Communities in Schools launches new mentorship program
Published 9:30 am Tuesday, November 30, 2021
Volunteers and staff with Communities in Schools of Troup County greeted students with warm wishes and snacks when they returned to Callaway Middle School following the Thanksgiving break early Monday morning.
CIS was at the school to launch its Dads on Duty and Moms on a Mission mentorship program, which will act as a way to positively impact students in the area, said Tabitha Lewis-Coverson, the executive director for CIS of Troup County.
“There are a lot of students we work with that come from homes where there’s a lot going on and focusing on school is the last thing on their minds,” she said.
“I want to have people come to the school, our community leaders, be here when they get off the bus, give them positive affirmation so that they can walk in the school they can feel a little bit better.”
The launch of the program included 10 volunteers who awaited the arrival of 30 buses worth of middle schoolers.
One volunteer was George Bailey, who was representing Hogansville. Bailey’s children formerly attended Callaway Middle School and he now has one grandchild currently attending.
“So many students are down in the dumps and don’t have that father or mother figure,” Bailey said. “I’m thankful I could be here today to be that role model.”
Derek Williams, who worked alongside his wife, Stephanie Williams, has two children in the Troup County School System, including one at Callaway Middle School.
Williams said he volunteered for the program because it is important to him that all children, not just his own, have a positive school experience.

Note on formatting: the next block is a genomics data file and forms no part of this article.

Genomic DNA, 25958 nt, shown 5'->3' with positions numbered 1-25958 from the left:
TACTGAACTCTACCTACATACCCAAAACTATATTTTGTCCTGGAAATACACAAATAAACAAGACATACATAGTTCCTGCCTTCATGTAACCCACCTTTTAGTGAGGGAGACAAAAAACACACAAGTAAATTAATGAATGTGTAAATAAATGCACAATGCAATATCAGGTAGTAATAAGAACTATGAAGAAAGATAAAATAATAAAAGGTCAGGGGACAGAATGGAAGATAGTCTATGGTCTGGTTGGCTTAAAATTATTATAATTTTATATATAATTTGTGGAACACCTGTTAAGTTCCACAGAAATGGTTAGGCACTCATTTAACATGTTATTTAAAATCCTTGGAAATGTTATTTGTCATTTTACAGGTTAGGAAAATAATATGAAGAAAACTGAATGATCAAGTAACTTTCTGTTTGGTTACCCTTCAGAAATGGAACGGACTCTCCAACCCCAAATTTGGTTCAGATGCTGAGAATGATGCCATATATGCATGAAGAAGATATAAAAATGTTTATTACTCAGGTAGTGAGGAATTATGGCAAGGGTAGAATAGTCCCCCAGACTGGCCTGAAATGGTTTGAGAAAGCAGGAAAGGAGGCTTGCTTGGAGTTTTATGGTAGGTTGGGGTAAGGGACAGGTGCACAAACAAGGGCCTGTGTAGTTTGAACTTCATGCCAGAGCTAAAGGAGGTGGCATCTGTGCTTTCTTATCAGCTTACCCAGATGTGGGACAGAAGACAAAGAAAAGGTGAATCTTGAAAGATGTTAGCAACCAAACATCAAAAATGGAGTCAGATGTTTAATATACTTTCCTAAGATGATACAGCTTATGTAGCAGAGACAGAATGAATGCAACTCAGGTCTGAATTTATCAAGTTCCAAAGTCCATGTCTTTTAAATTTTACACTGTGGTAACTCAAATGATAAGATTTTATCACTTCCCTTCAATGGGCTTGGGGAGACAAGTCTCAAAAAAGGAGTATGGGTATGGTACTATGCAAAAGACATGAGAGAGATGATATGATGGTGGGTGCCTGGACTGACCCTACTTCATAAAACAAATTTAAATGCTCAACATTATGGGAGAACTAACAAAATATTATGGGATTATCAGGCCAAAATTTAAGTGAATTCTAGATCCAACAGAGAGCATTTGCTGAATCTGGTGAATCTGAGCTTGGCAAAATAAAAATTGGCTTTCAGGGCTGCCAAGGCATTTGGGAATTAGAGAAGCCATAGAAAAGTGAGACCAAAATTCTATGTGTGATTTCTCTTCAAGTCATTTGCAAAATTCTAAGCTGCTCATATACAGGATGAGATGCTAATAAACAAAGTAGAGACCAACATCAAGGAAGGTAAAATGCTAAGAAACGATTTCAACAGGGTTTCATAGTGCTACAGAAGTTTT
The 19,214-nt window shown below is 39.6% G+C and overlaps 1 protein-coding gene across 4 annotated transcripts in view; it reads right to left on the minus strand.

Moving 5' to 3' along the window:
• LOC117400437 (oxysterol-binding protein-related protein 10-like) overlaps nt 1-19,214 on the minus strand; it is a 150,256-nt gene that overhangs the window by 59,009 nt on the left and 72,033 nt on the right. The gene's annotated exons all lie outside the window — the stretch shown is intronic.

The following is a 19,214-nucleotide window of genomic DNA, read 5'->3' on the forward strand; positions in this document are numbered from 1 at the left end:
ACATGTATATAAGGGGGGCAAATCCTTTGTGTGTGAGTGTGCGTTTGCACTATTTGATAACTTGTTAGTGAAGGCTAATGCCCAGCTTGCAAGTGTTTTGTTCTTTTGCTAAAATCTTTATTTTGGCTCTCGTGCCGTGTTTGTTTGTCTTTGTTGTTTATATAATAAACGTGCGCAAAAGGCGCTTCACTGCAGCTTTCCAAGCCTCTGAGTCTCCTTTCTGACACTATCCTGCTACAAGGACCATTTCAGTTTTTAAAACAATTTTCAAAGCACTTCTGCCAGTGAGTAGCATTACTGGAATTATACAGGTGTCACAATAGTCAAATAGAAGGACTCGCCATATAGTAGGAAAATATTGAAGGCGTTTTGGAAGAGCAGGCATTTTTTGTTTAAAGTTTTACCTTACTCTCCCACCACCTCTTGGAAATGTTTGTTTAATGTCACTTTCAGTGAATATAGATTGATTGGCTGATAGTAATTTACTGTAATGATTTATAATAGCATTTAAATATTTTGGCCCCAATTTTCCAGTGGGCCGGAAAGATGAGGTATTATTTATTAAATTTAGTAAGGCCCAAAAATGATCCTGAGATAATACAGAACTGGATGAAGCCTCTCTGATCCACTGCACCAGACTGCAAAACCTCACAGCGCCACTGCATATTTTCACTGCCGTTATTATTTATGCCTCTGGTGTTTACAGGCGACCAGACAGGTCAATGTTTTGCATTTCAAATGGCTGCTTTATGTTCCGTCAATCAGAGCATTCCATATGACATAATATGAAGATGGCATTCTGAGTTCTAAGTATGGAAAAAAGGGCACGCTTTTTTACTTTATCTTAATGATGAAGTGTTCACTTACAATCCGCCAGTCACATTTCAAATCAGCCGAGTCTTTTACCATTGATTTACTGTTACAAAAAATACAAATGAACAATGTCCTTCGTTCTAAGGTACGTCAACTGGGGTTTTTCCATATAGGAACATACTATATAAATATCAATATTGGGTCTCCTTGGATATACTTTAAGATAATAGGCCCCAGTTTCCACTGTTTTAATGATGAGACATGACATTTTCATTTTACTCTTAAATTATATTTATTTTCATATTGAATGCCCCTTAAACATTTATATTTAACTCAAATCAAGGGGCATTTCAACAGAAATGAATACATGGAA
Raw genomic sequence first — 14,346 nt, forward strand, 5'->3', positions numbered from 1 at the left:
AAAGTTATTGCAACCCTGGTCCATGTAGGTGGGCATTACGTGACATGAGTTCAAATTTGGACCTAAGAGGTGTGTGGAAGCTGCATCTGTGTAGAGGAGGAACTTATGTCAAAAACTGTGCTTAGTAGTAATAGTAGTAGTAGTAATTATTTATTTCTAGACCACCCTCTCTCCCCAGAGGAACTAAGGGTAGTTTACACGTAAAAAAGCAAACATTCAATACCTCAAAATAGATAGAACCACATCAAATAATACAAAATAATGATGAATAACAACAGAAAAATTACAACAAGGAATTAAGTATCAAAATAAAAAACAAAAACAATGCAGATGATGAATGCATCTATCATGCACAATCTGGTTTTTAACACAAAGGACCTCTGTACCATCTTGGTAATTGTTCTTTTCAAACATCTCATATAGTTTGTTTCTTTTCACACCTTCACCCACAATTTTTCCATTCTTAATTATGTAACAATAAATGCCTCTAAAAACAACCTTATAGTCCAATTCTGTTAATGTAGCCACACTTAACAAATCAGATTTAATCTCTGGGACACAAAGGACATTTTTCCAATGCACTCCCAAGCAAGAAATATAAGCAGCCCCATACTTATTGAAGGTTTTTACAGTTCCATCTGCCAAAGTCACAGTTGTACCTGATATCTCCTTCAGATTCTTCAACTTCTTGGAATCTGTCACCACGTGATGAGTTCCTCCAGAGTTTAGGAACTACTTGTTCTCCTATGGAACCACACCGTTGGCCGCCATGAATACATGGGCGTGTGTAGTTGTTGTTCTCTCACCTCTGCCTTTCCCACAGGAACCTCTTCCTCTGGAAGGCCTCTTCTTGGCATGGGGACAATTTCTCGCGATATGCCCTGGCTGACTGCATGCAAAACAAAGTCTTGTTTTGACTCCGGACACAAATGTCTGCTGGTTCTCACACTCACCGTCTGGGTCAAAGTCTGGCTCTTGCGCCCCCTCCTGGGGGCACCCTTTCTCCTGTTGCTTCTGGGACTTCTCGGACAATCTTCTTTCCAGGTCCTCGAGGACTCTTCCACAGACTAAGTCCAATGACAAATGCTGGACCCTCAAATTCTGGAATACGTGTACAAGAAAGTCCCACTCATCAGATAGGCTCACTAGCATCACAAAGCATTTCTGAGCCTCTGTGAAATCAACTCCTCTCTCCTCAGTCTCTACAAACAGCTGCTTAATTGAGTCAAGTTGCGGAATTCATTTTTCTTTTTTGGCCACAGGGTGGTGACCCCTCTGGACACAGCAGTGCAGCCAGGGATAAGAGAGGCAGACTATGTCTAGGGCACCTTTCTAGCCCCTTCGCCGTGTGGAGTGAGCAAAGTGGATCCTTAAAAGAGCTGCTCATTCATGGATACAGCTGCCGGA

“Kids like to know that people care,” he said.
“My son has brought home some stories … he’s seen [how] his household is different from other households, and that they are not getting that some energy and that same [push], and I think this [program] will push kids to excellence but just letting them know they care.”
CIS provides snacks for students who may have missed breakfast, and rather than single out any students, they made it available to all.
Lewis-Coverson mirrored the program after one she recently witnessed taking place in Louisiana.
“A couple of weeks ago, I happened to be watching the news and I saw where this school in Louisiana was having ridiculous amounts of violence,” she said.
“A group of guys got together and they would be there at the schools … and offering [the kids] words of encouragement and kind of talk them through conflict.”
Lewis-Coverson said the Troup County School System does not have the same issues as the school in Louisiana. However, the program started there sparked the concept that having community members give their time to students can provide positive energy, especially for those who don’t ordinarily receive positive affirmation.
“We want to show the kids we care, they are important, and we are rooting for their success,” Coverson said.
In the future, CIS plans to expand the program to other schools and possibly incorporate days to have lunch with the kids. Anyone wishing to participate at that level will be required to have a background screening completed if they have not already been screened by TCSS or CIS.